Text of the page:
So I battle, especially as I mull over my kids' birth stories, with the way this international adoption occurred. Who did we inadvertently deceive in our ignorance and eagerness to parent these children? Who did we hurt? There is no way to remedy what has already taken place and I can't conceive of the notion of causing greater loss by reversing anything. Nearly ten years after bringing them home, there have been deaths and tragedies that make even a modicum of reconciliation nearly impossible. Add to that that holding these opinions renders us outcasts in the community of people who have adopted from Haiti. Against our best intentions, the very nature of international adoption in Haiti has segregated them from their culture with a greater force than we have been able to fight. Essentially, by nearly saturating the international adoption scene in Haiti, the evangelical Christians** who are adopting-to-save have made it impossible for those of us who did not to integrate into the culture in Haiti and into the culture of families with children adopted from Haiti in America.
Our kids exist in the in-between. That is not fair to anyone. They should feel comfortable returning to Haiti someday, whether to visit or live. They should get to enjoy reunions and relationships with local families formed through adoption from Haiti (the last reunion we attended, in early 2010, was severely marred by the repeated conversations where parents stood with their arms around their Haitian children, sharing how sure they were that God had used the earthquake to punish Haitians for their many sins.).
I know of one family (their own public struggle with these issues has given me the courage to share our story) that has remained in Haiti after adopting. I wonder if they have made the best of the adoption situation in Haiti by doing this, if their route is perhaps the best for everyone. Their children can remain close to their first families and steeped in their birth culture. They can also affect change in adoption legislation from the Haiti side and work towards greater stability and understanding for parents who might be swayed towards adopting through the unethical use of spiritual guilt. They can carefully consider the needs of families of origin and help to remedy situations caused by poverty and oppression.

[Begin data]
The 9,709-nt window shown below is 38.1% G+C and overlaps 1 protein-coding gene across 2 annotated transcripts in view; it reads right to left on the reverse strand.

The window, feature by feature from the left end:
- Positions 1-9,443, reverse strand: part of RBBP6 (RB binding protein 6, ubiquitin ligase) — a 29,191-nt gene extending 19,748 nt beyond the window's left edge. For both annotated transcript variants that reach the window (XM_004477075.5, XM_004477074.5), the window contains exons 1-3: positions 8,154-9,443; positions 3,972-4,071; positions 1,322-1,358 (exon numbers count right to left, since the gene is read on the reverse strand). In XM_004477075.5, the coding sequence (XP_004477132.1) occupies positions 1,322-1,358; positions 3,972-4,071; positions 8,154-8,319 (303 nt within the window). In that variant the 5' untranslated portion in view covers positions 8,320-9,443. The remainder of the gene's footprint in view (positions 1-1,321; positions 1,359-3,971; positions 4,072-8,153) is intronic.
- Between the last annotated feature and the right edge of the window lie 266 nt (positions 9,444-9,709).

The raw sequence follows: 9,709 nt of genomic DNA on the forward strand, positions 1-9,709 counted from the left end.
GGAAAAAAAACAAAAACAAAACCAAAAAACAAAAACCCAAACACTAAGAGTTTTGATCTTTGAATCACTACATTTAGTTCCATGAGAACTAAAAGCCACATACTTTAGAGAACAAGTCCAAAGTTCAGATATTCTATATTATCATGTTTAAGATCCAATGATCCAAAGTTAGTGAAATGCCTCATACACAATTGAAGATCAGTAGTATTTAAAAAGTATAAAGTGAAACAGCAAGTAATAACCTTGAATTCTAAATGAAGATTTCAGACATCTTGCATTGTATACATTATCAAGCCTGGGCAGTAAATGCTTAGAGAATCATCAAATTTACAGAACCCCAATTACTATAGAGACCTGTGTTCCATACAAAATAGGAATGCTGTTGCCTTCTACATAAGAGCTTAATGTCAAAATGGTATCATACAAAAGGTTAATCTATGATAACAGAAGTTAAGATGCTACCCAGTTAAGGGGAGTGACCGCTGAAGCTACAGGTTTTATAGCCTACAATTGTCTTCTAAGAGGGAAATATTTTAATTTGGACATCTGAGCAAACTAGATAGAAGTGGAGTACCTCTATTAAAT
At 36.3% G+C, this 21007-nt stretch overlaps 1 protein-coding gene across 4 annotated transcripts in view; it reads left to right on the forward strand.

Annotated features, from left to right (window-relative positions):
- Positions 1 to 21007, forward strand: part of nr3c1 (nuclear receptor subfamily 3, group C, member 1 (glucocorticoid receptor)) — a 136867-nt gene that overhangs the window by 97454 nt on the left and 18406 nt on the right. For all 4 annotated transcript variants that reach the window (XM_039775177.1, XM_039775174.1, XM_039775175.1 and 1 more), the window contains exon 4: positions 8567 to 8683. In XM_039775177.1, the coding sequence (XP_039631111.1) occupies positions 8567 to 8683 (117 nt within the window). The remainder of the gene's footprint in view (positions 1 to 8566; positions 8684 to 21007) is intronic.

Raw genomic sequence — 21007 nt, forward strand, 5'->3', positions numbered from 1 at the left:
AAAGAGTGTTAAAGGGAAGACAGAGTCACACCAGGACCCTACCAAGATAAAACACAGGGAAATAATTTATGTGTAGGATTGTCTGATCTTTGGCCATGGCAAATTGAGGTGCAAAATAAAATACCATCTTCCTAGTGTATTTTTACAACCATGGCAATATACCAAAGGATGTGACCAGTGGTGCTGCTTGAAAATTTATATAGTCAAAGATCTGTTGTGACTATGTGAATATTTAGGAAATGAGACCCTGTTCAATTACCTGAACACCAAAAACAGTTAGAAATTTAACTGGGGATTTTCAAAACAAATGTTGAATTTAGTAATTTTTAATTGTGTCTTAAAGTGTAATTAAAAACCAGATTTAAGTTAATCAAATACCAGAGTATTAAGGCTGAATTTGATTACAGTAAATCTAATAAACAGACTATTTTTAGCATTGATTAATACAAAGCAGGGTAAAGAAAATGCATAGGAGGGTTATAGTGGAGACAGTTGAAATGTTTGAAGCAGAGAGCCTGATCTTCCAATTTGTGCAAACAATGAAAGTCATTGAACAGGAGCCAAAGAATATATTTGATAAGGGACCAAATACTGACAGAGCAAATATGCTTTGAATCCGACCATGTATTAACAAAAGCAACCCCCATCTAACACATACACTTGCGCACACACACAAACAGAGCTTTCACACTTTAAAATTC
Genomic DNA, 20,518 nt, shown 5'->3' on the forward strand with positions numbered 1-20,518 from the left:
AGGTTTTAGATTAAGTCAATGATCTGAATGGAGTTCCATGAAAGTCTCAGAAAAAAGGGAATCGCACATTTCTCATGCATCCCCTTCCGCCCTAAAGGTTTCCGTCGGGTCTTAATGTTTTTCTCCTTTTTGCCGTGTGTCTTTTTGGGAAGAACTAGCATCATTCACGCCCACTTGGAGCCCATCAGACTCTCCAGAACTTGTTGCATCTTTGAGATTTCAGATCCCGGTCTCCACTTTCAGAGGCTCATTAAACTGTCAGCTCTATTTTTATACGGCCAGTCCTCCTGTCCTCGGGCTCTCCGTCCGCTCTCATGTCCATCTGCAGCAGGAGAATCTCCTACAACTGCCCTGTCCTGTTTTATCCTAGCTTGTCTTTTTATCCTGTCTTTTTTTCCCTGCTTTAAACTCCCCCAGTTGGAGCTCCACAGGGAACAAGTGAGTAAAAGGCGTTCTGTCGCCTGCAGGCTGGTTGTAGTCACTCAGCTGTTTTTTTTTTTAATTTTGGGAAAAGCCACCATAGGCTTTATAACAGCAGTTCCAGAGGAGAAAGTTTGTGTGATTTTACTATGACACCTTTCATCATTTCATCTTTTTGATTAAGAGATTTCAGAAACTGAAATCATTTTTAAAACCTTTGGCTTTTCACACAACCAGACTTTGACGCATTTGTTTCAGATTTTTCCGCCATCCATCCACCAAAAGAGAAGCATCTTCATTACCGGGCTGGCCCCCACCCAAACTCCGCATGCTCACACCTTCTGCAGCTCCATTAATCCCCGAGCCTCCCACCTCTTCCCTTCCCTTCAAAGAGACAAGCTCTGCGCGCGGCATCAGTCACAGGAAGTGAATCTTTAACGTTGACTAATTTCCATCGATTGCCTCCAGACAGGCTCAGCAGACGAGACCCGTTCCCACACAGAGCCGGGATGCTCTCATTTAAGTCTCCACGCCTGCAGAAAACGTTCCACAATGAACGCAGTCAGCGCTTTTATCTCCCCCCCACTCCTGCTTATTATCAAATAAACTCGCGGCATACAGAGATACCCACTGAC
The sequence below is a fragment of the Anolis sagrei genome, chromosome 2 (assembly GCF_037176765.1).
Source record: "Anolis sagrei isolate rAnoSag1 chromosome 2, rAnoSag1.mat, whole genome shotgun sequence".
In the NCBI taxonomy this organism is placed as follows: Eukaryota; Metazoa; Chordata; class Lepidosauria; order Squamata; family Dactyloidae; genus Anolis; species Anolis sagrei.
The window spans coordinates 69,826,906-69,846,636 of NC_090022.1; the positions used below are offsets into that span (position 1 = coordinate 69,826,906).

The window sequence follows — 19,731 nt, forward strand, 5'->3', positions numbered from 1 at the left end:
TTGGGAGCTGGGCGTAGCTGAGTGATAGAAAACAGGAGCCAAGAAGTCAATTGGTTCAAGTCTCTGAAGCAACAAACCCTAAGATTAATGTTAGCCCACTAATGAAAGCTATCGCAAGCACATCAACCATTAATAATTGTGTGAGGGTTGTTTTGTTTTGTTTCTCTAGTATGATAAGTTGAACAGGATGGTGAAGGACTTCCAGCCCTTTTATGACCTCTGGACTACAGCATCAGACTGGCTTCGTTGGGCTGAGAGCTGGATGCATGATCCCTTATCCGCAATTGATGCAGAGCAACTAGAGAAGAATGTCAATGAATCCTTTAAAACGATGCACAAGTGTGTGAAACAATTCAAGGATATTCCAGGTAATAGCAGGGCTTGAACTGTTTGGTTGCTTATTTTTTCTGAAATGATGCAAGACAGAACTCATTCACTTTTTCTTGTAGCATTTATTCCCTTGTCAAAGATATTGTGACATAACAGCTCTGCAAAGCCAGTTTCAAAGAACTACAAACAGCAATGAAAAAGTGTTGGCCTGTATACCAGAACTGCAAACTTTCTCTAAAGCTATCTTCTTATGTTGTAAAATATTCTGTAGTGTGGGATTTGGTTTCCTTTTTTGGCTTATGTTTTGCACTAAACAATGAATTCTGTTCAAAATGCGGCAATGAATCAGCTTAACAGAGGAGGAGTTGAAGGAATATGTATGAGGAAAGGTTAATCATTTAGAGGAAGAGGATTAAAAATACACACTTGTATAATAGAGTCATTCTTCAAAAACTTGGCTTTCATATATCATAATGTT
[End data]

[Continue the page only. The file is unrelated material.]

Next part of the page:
Of course, that one family, or even the families out there like ourselves who wrestle with adoption ethics, particularly with regards to adoption for the purposes of proselytization, are not enough to cull the trends that concern us. I think greater reform is required than can be achieved by a few families and a few blog posts or articles. How that might look is perhaps a topic for a future post. Truthfully, I do not even know myself.
What I do know is that on this 13th birthday of my eldest daughter, I am at once gratefully indebted to her first family for letting us parent her and woefully ashamed of the adoption system that might have let it happen with far too many casualties along the way.
**I hope readers can read this with an open mind and heart so that change can come. I write it as a self-identified Christian and do not mean to include all Christians in this analysis.
My daughter is almost three in the photo above.


Holly said...

Wow, thank you so much for your courage in writing this post. I too have been put on the outside of most adoptive groups by my thoughts about our adoption and adoptions that are currently happening (in DRC). It is really really hard, especially as I am also a christian, and it hurts the most when it is from other christians. I will always have questions about our girls' adoption, maybe less than some because there was a lot that wouldn't have changed about the reasons they were not living with their family even if the income of their family had greatly changed. I wrestle so much with all the points you shared. Are you okay if I linked your post? Here is one that I wrote as I started waking up to the corruption that often exists in international adoption.

Paula F. said...

Thank you, Holly. It has taken me 10 years to write this post. I have had to build steam to find a bit of courage. I just read your post. My heart breaks. Thank you for YOUR courage. Perhaps as more and more speak out, we might stir some change. Please do link here and I will link to your post on my FB page. Let's get the word out that we need reform.

Holly said...

Okay, I put a link up on my blog today. If you don't want to do it, no problem. Thanks for the encouragement. Your post was amazing and I really appreciated what you wrote and shared so honestly.

Paula F. said...

Thanks again, Holly. I am not seeing the link when I go to your blog. I must be missing it. I read through a little more today and can so resonate with everything you have written. WHat an important story you have to tell.

Holly said...

HI Paula, So if you go to the bottom of the post I wrote today there should be a little widget to link up. I saw one person did today so it should work. Thanks for the encouragement again!!

Julia R said...

Thank you for sharing your story and thoughts...I am a true outsider (not-identified-Christian and not an adoptive parent, but one who has had much experience working with families with adopted children, and I truly appreciate your honesty and willingness to think, discuss and share. So - again - thank you!